Now, however, holding companies and agencies find themselves cash-ready for acquisitions yet face a diminishing field of independents.

Industry analysts like Abe Jones of New York-based AdMedia Partners predict the next targets will be smaller specialty firms in the areas of technology, healthcare, investor relations and public affairs.

“The reality is that the category is pretty well picked over at the mega-level,” he says. “The ones that are left are the relatively newer agencies that are specialized. What’s driving it is the same thing that has driven the ad business: a desire to be a part of a large public holding company in order to take advantage of the strong growth rates and high margins in the public relations industry, which in many cases are greater than advertising.”

Larry Weber agrees. “What you’re going to see in the next 12 to 24 months are far smaller PR firm acquisitions, and it’s already beginning. We’re moving into what I call a ‘hyper-practice’ area of the public relations business. It’s not just high-tech anymore, it’s an integrated circuit firm. It’s not just an entertainment firm, it’s a product placement firm. My prediction is that it will be the more entrepreneurial shops which will be gobbled up by the top 10.”

But how willing are these targets to take the plunge—and at what price?

“It’s sheer success that brings them to that point,” says Bergen. “Many of these people went out on their own either because they wanted to be entrepreneurs or they didn’t like the large agency world. And now they’ve succeeded.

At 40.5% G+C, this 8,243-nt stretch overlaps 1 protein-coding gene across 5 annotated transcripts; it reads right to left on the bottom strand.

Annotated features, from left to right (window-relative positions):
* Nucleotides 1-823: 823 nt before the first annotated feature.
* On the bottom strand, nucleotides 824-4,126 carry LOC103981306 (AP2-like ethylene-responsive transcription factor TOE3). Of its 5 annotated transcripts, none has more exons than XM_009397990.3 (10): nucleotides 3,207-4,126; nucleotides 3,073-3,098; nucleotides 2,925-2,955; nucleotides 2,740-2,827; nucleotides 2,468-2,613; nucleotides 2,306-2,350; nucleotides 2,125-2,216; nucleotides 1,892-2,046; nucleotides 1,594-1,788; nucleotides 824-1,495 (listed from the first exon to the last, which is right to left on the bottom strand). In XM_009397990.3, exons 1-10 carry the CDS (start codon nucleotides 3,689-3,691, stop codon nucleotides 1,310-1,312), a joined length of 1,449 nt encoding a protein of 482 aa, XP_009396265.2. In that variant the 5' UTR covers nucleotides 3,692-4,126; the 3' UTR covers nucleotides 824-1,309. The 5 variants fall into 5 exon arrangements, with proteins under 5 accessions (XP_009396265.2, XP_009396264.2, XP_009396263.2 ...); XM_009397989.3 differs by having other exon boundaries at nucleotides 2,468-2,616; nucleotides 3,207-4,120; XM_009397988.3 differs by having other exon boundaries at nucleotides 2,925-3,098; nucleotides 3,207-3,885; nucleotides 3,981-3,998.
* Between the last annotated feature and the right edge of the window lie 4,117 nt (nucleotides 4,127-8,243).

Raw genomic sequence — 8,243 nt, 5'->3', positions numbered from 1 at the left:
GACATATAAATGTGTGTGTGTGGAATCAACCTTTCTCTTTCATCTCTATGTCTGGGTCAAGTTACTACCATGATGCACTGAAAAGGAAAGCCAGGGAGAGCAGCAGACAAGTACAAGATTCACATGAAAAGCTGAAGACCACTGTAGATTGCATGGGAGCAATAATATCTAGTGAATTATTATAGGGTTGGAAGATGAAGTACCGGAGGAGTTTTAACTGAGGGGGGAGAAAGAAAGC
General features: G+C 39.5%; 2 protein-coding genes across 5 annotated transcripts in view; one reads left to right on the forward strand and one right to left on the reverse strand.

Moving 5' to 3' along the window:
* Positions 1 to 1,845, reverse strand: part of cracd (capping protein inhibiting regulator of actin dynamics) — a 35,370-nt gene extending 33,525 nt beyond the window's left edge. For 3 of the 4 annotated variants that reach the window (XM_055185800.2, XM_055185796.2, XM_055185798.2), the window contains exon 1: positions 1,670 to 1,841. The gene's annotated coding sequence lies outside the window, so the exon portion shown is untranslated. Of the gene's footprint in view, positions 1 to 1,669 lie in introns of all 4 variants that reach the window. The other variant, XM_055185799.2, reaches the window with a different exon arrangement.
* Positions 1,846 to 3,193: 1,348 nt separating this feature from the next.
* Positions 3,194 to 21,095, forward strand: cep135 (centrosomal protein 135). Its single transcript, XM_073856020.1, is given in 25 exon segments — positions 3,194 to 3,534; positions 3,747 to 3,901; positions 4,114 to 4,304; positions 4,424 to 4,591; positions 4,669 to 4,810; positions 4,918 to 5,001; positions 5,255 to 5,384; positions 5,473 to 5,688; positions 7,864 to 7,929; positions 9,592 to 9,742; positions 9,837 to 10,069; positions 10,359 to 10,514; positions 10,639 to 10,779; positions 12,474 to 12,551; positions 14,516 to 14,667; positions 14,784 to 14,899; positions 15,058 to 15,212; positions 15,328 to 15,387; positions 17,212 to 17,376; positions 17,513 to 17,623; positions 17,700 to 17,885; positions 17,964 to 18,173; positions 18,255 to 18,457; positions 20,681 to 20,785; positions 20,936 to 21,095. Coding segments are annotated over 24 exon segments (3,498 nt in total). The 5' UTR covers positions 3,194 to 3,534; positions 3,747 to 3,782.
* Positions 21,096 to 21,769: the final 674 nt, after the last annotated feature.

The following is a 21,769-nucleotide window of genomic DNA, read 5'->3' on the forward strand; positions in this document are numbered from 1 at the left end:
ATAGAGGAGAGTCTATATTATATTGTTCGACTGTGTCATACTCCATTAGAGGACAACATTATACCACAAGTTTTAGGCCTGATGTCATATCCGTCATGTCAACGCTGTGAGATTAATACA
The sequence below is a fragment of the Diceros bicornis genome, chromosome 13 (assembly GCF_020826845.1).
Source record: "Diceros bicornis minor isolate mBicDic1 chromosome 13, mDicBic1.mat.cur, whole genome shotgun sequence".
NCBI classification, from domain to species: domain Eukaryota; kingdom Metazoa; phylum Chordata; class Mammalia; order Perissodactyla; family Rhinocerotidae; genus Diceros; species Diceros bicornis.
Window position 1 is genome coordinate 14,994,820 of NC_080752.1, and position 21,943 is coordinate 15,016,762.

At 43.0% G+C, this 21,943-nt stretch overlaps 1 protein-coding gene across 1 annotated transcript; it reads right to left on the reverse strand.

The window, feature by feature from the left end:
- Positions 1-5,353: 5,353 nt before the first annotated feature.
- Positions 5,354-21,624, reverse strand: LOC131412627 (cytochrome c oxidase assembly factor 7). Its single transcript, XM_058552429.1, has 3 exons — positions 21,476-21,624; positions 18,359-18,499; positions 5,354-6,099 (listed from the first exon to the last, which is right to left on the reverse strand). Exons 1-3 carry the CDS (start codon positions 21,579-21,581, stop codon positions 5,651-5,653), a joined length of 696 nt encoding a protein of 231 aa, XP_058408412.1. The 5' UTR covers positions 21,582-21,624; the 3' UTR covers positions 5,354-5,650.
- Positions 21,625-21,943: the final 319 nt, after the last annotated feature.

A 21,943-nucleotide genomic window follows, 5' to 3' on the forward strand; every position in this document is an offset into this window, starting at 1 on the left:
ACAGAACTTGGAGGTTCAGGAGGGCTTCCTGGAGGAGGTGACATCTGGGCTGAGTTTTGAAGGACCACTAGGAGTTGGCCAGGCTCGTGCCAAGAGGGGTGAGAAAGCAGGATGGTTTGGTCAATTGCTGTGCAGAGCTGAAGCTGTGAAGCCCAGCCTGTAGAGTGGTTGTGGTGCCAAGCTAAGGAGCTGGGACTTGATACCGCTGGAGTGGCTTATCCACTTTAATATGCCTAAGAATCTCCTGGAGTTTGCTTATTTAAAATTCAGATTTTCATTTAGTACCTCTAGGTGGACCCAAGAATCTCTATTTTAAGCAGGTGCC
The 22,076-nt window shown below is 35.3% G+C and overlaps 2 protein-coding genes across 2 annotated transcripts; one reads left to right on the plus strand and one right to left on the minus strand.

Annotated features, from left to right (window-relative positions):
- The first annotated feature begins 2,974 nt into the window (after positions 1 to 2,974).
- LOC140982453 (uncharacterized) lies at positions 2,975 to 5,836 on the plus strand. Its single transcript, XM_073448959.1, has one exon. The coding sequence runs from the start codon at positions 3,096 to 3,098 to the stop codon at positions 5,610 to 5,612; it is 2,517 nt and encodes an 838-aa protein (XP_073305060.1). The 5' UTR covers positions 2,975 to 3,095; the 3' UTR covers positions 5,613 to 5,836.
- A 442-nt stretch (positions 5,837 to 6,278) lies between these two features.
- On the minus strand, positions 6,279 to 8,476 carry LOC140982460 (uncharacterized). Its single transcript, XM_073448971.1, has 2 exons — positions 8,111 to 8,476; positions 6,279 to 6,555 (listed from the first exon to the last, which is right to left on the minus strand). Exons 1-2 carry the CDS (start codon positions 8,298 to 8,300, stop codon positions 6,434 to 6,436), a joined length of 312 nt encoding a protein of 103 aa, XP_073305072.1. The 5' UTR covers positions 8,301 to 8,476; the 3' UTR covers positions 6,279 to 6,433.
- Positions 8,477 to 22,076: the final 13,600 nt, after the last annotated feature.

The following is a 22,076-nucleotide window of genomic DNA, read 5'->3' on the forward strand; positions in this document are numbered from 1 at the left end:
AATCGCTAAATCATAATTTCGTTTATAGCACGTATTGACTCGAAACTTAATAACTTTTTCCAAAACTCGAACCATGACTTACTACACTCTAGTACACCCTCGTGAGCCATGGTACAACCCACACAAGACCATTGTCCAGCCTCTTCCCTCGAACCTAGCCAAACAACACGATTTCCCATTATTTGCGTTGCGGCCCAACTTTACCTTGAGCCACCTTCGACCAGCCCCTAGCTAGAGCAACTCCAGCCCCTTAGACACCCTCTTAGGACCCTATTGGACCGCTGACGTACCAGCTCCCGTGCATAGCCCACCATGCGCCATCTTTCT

“But when they hit around $8 million in revenue, they also reach a point where they need a larger infrastructure to support them. As a result, many are finding that it isn’t economical to build it themselves, which is why they are considering outside offers more seriously,” Bergen adds.

Yet for all of its benefits, selling can also be a risky proposition, argue some agency owners.

“To be fair, we are considering selling, but not in an aggressive way,” says Madeline DeVries, whose firm DeVries Public Relations currently handles Tupperware, Proctor & Gamble and Old Navy. “We haven’t made a decision. To really service our clients correctly, it might be helpful to either acquire or get acquired, although that’s not the real issue. For us, it’s more about being able to grow the business properly with the right staff.”

Others like Alan Kelly of San Francisco-based Applied Communications are weighing their options even more carefully. “Many of the usual players have come around curious to know of our interest, and they’re always pretty interesting exchanges,” he says. “We don’t harbor any plan to sell this company, but we have happily and politely listened.”

“The right question is not who the next two or three hottest targets are,” says attorney Mike Laskey, whose firm Davis and Gilbert specializes in PR firm acquisitions. “It’s really who isn’t, since all the large public buyers and major firms are looking for acquisitions of quality.”

Adds Weber: “What you’re going to see with PR is much like what happened with the giant accounting firms: more industry consolidation and adding more services until we have our own version of the Big Six.”

Of course, there’s still some major holdouts.

“We’re certainly of a size, scale and diversity that we don’t have any need to sell,” says Richard Edelman, president and CEO of the world’s largest independent agency, Edelman PR.

“In fact, it runs exactly counter to our strategy. Which is that the world is moving to a public relations-centric model and away from an advertising-centric model.”

Tripp Whetsell is a freelance writer based in New York whose articles have appeared in the New York Post and The Boston Globe.